The main clients of the robotics industry are the automotive and electronic sectors, although the former shows a tendency to decrease its investment in robotic machinery in view of the better prospects presented by the electronic sector.
The trends point towards vertical diversification and the elaboration of more complex products with higher added value. On the other hand, there is a strong investment in R&D, in the field of manufacturing products for high-tech sectors (electronics, automobile, aerospace, medicine), such as “technological plastics” and high-resistance resins. , whose demand has experienced a notable increase.
The Japanese chemical industry is immersed in a progressive restructuring that is becoming evident through successive mergers and alliances between companies in the sector to gain competitiveness against the entry of foreign groups into the domestic market.
Brand image is extremely important to the Japanese consumer, and all major brands have multiple stores in Japan with a high level of sales. However, the Japanese apparel market has been inundated in recent years with very cheaply priced garments, generally produced in Japanese factories in China and Southeast Asia. Although they are not renowned brands, they have been very well received by consumers, especially those garments that maintain high quality at a reduced price. There is a growing trend to dress more casually.
The type of company that is succeeding in this sector at present is one that manages to reduce intermediary expenses by having the design, manufacture and sale of garments under the same direction, and applies the quick response system, attending to the fast to change in trends.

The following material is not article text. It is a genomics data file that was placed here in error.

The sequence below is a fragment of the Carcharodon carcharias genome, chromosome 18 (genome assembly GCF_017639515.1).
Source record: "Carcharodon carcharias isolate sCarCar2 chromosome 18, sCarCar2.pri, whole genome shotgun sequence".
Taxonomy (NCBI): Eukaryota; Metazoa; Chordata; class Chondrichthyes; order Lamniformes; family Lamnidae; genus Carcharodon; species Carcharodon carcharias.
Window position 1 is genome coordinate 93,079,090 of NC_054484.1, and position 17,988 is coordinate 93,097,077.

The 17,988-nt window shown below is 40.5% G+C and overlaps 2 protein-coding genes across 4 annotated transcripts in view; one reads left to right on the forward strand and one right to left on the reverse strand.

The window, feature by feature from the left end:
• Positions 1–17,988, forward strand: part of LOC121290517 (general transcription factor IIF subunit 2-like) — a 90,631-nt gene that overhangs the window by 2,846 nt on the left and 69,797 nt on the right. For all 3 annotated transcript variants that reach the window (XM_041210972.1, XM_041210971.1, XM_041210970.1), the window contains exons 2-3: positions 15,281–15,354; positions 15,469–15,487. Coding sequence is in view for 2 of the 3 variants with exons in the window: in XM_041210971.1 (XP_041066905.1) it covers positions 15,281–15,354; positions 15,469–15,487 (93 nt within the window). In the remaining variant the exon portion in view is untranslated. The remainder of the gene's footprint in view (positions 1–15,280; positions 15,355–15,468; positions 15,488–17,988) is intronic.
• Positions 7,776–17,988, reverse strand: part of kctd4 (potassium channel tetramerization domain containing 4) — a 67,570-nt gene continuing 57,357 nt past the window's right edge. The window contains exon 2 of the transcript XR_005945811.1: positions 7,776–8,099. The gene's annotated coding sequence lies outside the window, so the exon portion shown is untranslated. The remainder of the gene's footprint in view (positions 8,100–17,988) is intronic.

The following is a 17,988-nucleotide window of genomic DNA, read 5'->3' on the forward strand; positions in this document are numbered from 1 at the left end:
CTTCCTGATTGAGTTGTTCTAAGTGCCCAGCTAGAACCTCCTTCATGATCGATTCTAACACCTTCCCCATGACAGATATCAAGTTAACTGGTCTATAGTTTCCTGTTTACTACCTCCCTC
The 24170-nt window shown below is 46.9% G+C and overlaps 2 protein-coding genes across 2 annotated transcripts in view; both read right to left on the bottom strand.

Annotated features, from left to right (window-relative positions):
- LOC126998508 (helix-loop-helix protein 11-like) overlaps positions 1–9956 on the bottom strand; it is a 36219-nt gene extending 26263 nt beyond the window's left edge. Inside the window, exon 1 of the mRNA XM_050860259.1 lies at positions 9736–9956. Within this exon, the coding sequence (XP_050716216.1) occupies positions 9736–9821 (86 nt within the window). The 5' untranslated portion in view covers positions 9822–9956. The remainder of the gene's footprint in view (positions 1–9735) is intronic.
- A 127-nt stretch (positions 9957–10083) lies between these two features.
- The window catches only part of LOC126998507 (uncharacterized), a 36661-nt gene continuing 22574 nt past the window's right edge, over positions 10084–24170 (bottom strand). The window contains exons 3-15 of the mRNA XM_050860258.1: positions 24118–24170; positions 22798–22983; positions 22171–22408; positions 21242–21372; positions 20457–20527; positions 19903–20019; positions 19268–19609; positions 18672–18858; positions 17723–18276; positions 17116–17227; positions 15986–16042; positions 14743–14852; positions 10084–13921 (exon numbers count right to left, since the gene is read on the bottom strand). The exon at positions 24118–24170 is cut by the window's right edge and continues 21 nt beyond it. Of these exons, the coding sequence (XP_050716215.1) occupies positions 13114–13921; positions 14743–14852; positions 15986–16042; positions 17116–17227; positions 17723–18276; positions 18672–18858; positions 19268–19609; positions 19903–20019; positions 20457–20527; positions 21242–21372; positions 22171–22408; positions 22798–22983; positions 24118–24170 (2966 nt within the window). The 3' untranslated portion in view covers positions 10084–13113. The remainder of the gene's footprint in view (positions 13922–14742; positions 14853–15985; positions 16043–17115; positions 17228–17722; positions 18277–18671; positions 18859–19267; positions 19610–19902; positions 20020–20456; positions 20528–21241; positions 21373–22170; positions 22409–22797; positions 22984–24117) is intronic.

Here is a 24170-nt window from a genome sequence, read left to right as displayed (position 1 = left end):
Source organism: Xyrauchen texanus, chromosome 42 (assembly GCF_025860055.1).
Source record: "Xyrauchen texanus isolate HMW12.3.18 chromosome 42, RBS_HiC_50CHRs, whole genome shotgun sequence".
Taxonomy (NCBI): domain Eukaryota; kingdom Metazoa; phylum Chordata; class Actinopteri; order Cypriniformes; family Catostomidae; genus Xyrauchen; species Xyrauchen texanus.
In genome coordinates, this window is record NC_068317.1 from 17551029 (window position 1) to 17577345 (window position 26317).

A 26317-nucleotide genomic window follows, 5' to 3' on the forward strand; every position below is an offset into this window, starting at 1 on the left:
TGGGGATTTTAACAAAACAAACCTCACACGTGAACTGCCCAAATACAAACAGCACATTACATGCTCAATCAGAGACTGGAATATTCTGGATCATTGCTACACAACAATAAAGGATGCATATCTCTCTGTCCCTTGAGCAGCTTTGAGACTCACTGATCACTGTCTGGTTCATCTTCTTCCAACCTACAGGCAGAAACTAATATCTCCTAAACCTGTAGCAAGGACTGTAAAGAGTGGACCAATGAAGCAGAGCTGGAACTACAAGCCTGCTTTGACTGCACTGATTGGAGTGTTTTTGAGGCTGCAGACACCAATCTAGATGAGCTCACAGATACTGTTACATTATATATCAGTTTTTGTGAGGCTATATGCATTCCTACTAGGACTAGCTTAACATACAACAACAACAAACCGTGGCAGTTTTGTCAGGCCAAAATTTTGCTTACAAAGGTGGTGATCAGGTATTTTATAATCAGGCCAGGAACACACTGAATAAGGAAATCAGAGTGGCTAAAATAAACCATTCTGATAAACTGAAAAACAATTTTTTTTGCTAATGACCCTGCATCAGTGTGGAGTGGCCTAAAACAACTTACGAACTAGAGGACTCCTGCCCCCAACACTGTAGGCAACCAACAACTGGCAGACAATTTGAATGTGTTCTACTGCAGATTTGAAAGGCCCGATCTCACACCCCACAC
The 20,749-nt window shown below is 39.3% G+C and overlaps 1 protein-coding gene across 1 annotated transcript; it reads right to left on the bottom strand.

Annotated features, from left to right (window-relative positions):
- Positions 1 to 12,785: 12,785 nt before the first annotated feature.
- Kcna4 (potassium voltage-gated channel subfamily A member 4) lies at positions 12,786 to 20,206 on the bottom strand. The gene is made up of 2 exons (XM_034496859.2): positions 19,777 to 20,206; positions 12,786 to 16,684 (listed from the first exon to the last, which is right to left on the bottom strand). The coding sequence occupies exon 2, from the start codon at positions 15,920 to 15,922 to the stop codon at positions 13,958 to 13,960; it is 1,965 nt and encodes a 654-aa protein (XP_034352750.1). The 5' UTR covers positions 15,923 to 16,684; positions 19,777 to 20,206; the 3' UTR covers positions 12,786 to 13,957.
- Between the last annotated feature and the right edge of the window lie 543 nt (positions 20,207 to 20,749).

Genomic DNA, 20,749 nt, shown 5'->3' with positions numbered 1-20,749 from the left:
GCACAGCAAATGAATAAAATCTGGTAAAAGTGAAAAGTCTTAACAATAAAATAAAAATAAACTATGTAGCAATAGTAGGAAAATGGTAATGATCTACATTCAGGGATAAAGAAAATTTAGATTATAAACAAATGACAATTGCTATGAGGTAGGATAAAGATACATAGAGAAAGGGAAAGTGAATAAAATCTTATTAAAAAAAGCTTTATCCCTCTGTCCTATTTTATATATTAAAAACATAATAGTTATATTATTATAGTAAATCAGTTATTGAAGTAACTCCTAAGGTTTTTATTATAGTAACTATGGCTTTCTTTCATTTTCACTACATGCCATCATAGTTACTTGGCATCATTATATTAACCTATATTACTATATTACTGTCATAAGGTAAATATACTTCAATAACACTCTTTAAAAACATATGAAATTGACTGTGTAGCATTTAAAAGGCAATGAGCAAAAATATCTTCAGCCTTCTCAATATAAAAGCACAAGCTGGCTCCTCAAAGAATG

The Japanese market has opened its doors and internationalization has allowed many foreign companies to enter, either through licensed manufacturing contracts, joint ventures or by opening their own establishments.
The companies in the sector are numerous, as it is a highly fragmented market dominated by small companies specialized in one or more sectors.
The Japanese food, tobacco and beverage industry constitutes one of the main manufacturing sectors. There are numerous companies competing fiercely for share in this huge market of 127 million people. The presence of imported products is becoming stronger. Agriculture and fishing have long played an important role in the Japanese economy.
However, recently the industry has evolved in parallel with the modernization of Japan and has brought numerous farmers to the trading and industrial cities. The fields near the big cities have been turned into residential areas. For some time, the way of life and diet in Japan have been westernized in a significant way, thus many food products have been imported from all over the world, especially from the United States.
Being an island country, fishing has always provided the Japanese with their main source of protein. Very modern industrial fishing continues to be an important activity for this country. Livestock has recently been expanding, but large quantities of meat must be imported to meet consumer needs. Iron and steel: Approximately nine thousand tons of iron ore are imported each year to make cars, boats, etc. We can say that steel production is closely related to the development of industries.
Transformation: The processing industry is the center of industrial activity in Japan. Machine tools, sewing machines, automobiles, boats, cameras and watches are the main products of this industry and are very good items for export. Automobiles: The automobile industry represents a large part of the transformation industry, the most important as regards products manufactured in the country. Japan has now become the second country in the world for automobile production.